There also doesn’t appear to be anyway to simply turn the PWD thing off. Your instructions for that are not easy to understand.

So if you’re out there and wondering should you install WD Unlocker on your external drive, my recommendation is don’t, unless you have tons of time to waste and like -50 error messages.

(The second image is what I get now when I try to delete a file off the drive.)  And this message is presenting even after I’ve gone thru and unlocked the hard drive once again.

 

-50 error message on a Mac because of WD Unlocker

-50 error message on a Mac because of WD Unlockerth

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Apple please fix iBooks Author full screen image background settings

Apple please fix iBooks Author full screen image background settings

 iBooks Author full-screen image white BG

Per Apple, at present, one can’t change the white background that displays on a full-screen png in iBooks Author.

Our Bach book client we are working with in iBooks Author has a legitimate beef with Apple and in our research, we can’t find a workable solution.

If one sets a photo to open full-screen in a book for iPad made with iBooks Author 2.0 the image presents on a screen with a white background.

If you set two photos, .PNGs, in a gallery and then open them full-screen, they present on a screen with a black background.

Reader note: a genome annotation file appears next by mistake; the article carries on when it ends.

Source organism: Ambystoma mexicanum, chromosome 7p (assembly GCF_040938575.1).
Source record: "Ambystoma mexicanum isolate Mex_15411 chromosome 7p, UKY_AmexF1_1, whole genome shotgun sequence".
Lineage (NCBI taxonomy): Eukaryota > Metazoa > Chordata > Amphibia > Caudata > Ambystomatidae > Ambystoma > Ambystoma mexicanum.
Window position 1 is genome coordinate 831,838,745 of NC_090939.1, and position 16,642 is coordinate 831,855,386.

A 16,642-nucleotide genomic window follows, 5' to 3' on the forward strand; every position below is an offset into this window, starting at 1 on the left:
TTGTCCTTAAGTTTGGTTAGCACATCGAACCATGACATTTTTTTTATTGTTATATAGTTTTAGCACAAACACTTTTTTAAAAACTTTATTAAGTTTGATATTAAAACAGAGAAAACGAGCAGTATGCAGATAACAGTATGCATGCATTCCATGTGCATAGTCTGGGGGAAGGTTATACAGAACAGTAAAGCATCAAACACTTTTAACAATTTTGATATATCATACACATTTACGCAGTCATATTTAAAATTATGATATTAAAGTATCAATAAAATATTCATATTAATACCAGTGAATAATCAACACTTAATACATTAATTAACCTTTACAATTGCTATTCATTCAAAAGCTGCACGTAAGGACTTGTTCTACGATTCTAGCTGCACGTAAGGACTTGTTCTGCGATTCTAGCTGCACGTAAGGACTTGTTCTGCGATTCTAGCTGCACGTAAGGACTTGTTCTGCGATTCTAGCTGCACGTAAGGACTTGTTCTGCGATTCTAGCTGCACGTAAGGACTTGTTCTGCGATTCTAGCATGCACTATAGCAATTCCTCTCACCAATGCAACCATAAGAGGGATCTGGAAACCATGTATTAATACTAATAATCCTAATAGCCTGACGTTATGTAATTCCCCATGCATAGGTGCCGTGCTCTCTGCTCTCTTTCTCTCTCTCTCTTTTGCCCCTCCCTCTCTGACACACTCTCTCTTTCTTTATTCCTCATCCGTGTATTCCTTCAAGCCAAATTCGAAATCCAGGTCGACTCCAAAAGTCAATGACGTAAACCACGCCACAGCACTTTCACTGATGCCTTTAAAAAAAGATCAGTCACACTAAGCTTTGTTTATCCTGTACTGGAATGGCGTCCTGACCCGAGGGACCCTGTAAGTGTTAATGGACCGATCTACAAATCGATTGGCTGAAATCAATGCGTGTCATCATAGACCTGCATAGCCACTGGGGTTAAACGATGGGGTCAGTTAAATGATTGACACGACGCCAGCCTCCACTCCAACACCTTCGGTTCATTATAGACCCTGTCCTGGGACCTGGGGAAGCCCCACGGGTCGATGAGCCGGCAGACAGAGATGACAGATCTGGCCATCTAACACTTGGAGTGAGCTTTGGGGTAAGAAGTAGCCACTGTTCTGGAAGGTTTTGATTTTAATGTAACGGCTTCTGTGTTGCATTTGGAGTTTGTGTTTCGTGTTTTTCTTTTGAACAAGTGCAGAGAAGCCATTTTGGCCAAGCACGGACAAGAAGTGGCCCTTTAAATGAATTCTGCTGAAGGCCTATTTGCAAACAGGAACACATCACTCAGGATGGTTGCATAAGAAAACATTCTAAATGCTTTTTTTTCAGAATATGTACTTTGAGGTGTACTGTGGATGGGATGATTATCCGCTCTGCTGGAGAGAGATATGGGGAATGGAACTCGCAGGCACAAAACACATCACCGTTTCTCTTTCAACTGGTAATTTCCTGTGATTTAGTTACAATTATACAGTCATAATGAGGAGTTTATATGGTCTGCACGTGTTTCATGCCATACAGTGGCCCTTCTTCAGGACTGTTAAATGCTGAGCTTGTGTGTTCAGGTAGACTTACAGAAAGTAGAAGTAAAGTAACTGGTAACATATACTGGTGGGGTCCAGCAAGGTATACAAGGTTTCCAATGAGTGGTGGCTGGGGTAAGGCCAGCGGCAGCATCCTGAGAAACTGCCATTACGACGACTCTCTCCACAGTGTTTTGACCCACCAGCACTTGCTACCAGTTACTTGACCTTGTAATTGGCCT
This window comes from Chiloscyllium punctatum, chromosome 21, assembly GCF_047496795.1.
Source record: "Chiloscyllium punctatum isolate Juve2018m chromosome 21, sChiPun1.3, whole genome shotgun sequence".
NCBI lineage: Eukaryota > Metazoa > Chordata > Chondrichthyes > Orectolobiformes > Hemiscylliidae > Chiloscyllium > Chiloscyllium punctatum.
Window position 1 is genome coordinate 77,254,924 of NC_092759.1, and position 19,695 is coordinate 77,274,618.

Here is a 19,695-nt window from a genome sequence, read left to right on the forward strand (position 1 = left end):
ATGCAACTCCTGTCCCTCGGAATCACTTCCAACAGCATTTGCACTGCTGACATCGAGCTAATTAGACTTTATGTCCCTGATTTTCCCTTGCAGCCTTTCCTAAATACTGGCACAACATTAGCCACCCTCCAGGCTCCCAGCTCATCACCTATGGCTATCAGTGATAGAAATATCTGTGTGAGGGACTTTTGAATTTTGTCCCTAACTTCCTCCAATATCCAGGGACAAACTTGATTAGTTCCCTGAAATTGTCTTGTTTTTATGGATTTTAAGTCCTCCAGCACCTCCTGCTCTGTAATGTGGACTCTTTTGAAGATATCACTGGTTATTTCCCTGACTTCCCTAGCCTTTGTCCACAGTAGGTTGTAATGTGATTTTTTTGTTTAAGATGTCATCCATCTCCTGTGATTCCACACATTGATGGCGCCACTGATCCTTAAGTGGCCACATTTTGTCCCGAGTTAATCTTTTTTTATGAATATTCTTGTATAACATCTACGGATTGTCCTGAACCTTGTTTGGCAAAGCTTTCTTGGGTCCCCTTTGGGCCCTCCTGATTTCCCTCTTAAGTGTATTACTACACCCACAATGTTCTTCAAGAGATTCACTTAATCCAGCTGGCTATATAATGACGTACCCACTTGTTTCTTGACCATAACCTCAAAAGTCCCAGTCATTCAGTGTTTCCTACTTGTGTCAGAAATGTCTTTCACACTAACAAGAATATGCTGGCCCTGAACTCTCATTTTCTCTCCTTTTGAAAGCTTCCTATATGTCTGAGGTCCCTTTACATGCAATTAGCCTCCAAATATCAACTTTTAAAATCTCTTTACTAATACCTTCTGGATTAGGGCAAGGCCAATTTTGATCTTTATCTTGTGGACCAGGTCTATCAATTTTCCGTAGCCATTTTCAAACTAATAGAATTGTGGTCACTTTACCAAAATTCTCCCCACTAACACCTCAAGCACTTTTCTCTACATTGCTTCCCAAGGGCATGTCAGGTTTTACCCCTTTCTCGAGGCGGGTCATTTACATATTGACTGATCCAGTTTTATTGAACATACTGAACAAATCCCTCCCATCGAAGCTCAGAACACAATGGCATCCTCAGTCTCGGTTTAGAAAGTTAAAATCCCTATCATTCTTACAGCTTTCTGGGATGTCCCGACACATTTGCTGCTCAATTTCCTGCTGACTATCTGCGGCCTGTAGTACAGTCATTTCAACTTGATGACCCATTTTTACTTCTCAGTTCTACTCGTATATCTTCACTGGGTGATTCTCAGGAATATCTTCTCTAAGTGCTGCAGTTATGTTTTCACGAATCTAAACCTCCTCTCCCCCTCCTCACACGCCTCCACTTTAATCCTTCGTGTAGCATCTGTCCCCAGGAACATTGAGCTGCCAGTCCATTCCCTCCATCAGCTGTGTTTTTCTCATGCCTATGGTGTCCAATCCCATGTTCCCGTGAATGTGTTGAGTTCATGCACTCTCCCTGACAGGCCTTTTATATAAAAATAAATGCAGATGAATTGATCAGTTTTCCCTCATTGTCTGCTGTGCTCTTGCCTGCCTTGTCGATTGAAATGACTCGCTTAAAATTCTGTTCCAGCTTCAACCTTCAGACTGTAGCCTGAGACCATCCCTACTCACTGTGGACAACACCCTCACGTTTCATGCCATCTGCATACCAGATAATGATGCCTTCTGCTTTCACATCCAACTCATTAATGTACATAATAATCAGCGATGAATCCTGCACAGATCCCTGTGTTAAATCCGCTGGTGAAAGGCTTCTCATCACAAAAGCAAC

In the design of a book for iPad, not every book needs to go into a gallery, but in our book on Bach, which is going to be one of the most in depth pieces of work on J.S. Bach, it’s annoying to see the images against the white when they would clearly stand out better against the black.

I thought about putting all images on a screen that’s 2048 x 1536 and on a black BG and then using the Alpha to remove the black in the initial image, but that takes away the black in full-screen as well.  Not a solution.

The only other option would be to put every photo into a “gallery” setting and just not add the thumbnails on images that are not multiple .PNGs, but that seems like it’d get wonky and it’d seem that a gallery, by definition, would consist of two or more images.

In iBooks Author gallery images display with a black background on full-screen, but even this setting can't be changed.

In iBooks Author gallery images display with a black background on full-screen, but even this setting can’t be changed.

Apple, Please Fix This

A search of the message boards and a call to Apple Support has revealed that indeed, at this writing on July 24, 2013, there is no way to change a setting in the Inspector panel to remedy this.

Audio Page Specific

The other major complaint we are having as we build this vast work of Bach is that a reader can’t tap on the MP4 files we’re embedding and turn the page.  Audio and video files are page specific, so a reader listening to the music and reading can only read the page they’re on and hear what they’re wanting to listen to….